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What Has Tennis Meant To You?

Q. "In honor of Tennis Month, USTA.com would like you to share with us what your inspiration was to start playing tennis and what this great sport has meant to you."

From Lisa G., Tarzana, CA:

I started playing tennis consistently two years ago. I play in USTA matches, clinics, club round robins, club leagues, and practice about six to seven days a week. I HATE the gym, and this is my exercise! It works out every muscle in my body, but even more so, I just love the competition. I am now learning a lot of mental strategies that I use on the court, as well, and that helps a lot while I'm still trying to improve some of my strokes. Thank you, Brad Gilbert, for your book, “Winning Ugly!" I have won ugly a few times!!!!!

From Bob C., Valley Stream, NY:

My inspiration to play tennis was one Jane Dausner, a 4.0 player from Atlanta. I started to read everything I could get my hands on. I wanted to know what it was all about before I tried it. That was in 2002.

I always read sports growing up. Tennis back then was more in the news than today, but I never gave a thought of playing the game. She encouraged me to try it because she said I was athletic. Me, athletic at 71? Yeah, right. So I borrowed a racquet from my daughter and went to the park. I took one look across the net and said, “No way can I hit the ball over the net into that box on the other side." Well, with perseverance, more reading and taking lessons from a professional, playing when possible with Jane… notice I said playing, not winning… maybe someday I'll win a set, but I'm continuing to get the hang of it.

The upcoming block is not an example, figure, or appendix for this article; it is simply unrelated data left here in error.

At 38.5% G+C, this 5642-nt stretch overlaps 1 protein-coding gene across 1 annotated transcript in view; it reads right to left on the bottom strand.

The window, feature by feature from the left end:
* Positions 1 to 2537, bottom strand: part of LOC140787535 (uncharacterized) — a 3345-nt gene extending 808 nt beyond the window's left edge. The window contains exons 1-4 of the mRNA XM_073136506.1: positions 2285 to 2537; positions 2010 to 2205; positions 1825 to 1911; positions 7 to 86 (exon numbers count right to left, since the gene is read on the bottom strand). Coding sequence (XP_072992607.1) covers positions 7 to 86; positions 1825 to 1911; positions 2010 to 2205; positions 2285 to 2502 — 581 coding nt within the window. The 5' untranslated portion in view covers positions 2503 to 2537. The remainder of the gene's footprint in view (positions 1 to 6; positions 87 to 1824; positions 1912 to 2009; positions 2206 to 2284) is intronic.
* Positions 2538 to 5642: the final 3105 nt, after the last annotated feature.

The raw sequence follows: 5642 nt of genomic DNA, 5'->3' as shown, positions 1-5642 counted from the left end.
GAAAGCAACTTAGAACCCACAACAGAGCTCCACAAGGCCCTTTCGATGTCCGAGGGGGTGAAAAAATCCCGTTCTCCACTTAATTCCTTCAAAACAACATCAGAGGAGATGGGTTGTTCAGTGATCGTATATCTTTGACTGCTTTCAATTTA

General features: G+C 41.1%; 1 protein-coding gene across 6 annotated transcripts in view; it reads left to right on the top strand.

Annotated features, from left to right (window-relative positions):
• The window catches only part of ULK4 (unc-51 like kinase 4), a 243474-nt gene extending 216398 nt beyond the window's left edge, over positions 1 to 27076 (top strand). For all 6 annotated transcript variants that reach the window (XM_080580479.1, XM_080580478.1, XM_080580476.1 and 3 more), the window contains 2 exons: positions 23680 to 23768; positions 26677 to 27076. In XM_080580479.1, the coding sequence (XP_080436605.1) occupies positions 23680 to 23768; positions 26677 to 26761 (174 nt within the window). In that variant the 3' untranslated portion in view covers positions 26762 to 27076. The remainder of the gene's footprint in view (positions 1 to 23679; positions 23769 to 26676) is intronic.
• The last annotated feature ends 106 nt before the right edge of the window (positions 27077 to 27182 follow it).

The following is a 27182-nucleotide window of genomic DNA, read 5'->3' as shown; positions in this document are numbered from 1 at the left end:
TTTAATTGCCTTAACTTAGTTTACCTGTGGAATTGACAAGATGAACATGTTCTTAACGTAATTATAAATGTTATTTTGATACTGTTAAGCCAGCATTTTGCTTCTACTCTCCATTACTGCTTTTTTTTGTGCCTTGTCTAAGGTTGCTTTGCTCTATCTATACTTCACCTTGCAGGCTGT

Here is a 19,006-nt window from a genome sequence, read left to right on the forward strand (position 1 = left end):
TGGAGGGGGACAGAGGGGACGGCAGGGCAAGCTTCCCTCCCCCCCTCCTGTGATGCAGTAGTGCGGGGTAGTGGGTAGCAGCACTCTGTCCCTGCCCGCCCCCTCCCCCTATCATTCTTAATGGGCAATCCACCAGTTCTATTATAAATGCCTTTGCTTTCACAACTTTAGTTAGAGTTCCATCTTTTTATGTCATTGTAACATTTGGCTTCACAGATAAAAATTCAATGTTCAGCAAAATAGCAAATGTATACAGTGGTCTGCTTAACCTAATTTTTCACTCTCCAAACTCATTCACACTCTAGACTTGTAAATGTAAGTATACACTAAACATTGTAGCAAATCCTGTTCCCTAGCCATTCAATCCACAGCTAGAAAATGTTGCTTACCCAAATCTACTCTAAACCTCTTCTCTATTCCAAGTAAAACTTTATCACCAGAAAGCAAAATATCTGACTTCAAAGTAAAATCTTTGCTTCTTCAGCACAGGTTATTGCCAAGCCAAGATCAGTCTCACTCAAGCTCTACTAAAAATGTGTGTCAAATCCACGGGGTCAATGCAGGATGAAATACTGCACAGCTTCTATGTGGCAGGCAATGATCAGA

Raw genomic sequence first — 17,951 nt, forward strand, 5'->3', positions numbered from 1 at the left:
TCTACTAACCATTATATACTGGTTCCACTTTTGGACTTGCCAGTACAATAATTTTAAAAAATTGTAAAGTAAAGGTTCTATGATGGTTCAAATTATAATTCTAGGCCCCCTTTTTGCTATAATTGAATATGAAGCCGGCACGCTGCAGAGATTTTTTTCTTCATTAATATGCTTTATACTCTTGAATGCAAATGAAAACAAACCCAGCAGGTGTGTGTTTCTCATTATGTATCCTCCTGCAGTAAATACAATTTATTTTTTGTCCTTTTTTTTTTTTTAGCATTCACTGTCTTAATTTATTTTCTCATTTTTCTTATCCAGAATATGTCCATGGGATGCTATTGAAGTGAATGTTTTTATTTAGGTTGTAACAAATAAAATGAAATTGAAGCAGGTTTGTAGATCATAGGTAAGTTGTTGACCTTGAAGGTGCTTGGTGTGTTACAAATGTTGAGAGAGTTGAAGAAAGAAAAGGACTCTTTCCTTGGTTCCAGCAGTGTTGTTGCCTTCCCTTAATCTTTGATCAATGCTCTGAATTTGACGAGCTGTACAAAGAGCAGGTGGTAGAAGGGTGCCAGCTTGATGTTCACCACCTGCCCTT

Thanks to her encouragement, inspiration, good lessons with a professional, I now play two times a week in a senior league. I'm 75 and the youngster on my team, but no one ever discouraged me from playing, and I'm happy they didn't.

Tennis has meant to me new friends and a renewed passion for something. What else could you want?

From Kenny S., Highland Park, IL:

My dad, Richard Sommer, learned to play from his father, Charlie Sommer, Walt Sommer, Frankie Parker Jr., Bobby Riggs and George Lott in the early tennis days of Chicago. Rick is still in the top-5 Midwest in doubles, 60's, and look out this year in the new 65's, for another national singles and doubles top 15!